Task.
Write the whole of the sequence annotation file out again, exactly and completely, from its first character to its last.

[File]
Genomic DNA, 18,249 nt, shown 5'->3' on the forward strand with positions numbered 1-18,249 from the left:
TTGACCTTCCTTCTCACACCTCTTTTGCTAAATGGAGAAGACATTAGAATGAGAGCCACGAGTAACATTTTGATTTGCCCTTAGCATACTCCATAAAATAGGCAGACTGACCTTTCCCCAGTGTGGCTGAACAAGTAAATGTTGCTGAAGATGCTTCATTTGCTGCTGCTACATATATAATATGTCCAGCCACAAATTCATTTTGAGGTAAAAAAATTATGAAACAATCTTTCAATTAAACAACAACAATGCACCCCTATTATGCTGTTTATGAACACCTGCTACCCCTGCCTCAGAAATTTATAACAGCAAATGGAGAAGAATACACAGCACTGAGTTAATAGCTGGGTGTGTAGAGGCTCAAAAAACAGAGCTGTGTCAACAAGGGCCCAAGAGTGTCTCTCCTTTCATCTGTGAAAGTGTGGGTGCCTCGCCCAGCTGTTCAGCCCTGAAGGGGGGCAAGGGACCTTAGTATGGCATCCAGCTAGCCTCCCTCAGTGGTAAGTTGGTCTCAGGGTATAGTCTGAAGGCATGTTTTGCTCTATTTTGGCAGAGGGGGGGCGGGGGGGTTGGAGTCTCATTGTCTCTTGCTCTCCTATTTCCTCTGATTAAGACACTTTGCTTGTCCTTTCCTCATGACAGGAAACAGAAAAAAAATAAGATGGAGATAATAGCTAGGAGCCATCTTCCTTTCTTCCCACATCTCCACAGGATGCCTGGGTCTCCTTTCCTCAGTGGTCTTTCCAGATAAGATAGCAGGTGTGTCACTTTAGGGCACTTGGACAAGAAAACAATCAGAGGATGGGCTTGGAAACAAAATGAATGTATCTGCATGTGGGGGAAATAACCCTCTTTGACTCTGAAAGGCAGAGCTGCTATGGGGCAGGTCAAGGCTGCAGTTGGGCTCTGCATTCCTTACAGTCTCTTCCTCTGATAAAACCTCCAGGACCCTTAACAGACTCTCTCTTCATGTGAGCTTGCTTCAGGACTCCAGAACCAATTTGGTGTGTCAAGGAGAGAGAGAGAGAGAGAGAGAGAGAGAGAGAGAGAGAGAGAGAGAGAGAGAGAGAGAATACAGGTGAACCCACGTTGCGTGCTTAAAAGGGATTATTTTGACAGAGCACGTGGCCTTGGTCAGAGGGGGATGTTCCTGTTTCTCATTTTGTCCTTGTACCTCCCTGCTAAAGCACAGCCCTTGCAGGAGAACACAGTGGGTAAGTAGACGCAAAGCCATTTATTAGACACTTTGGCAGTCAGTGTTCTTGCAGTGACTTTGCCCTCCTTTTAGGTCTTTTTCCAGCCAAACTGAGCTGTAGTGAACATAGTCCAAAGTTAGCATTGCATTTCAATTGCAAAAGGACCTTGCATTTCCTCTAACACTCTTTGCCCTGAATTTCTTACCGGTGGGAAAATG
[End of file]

Genomic DNA, 18,249 nt, shown 5'->3' on the forward strand with positions numbered 1-18,249 from the left:
TTGACCTTCCTTCTCACACCTCTTTTGCTAAATGGAGAAGACATTAGAATGAGAGCCACGAGTAACATTTTGATTTGCCCTTAGCATACTCCATAAAATAGGCAGACTGACCTTTCCCCAGTGTGGCTGAACAAGTAAATGTTGCTGAAGATGCTTCATTTGCTGCTGCTACATATATAATATGTCCAGCCACAAATTCATTTTGAGGTAAAAAAATTATGAAACAATCTTTCAATTAAACAACAACAATGCACCCCTATTATGCTGTTTATGAACACCTGCTACCCCTGCCTCAGAAATTTATAACAGCAAATGGAGAAGAATACACAGCACTGAGTTAATAGCTGGGTGTGTAGAGGCTCAAAAAACAGAGCTGTGTCAACAAGGGCCCAAGAGTGTCTCTCCTTTCATCTGTGAAAGTGTGGGTGCCTCGCCCAGCTGTTCAGCCCTGAAGGGGGGCAAGGGACCTTAGTATGGCATCCAGCTAGCCTCCCTCAGTGGTAAGTTGGTCTCAGGGTATAGTCTGAAGGCATGTTTTGCTCTATTTTGGCAGAGGGGGGGCGGGGGGGTTGGAGTCTCATTGTCTCTTGCTCTCCTATTTCCTCTGATTAAGACACTTTGCTTGTCCTTTCCTCATGACAGGAAACAGAAAAAAAATAAGATGGAGATAATAGCTAGGAGCCATCTTCCTTTCTTCCCACATCTCCACAGGATGCCTGGGTCTCCTTTCCTCAGTGGTCTTTCCAGATAAGATAGCAGGTGTGTCACTTTAGGGCACTTGGACAAGAAAACAATCAGAGGATGGGCTTGGAAACAAAATGAATGTATCTGCATGTGGGGGAAATAACCCTCTTTGACTCTGAAAGGCAGAGCTGCTATGGGGCAGGTCAAGGCTGCAGTTGGGCTCTGCATTCCTTACAGTCTCTTCCTCTGATAAAACCTCCAGGACCCTTAACAGACTCTCTCTTCATGTGAGCTTGCTTCAGGACTCCAGAACCAATTTGGTGTGTCAAGGAGAGAGAGAGAGAGAGAGAGAGAGAGAGAGAGAGAGAGAGAGAGAGAGAGAGAGAGAATACAGGTGAACCCACGTTGCGTGCTTAAAAGGGATTATTTTGACAGAGCACGTGGCCTTGGTCAGAGGGGGATGTTCCTGTTTCTCATTTTGTCCTTGTACCTCCCTGCTAAAGCACAGCCCTTGCAGGAGAACACAGTGGGTAAGTAGACGCAAAGCCATTTATTAGACACTTTGGCAGTCAGTGTTCTTGCAGTGACTTTGCCCTCCTTTTAGGTCTTTTTCCAGCCAAACTGAGCTGTAGTGAACATAGTCCAAAGTTAGCATTGCATTTCAATTGCAAAAGGACCTTGCATTTCCTCTAACACTCTTTGCCCTGAATTTCTTACCGGTGGGAAAATG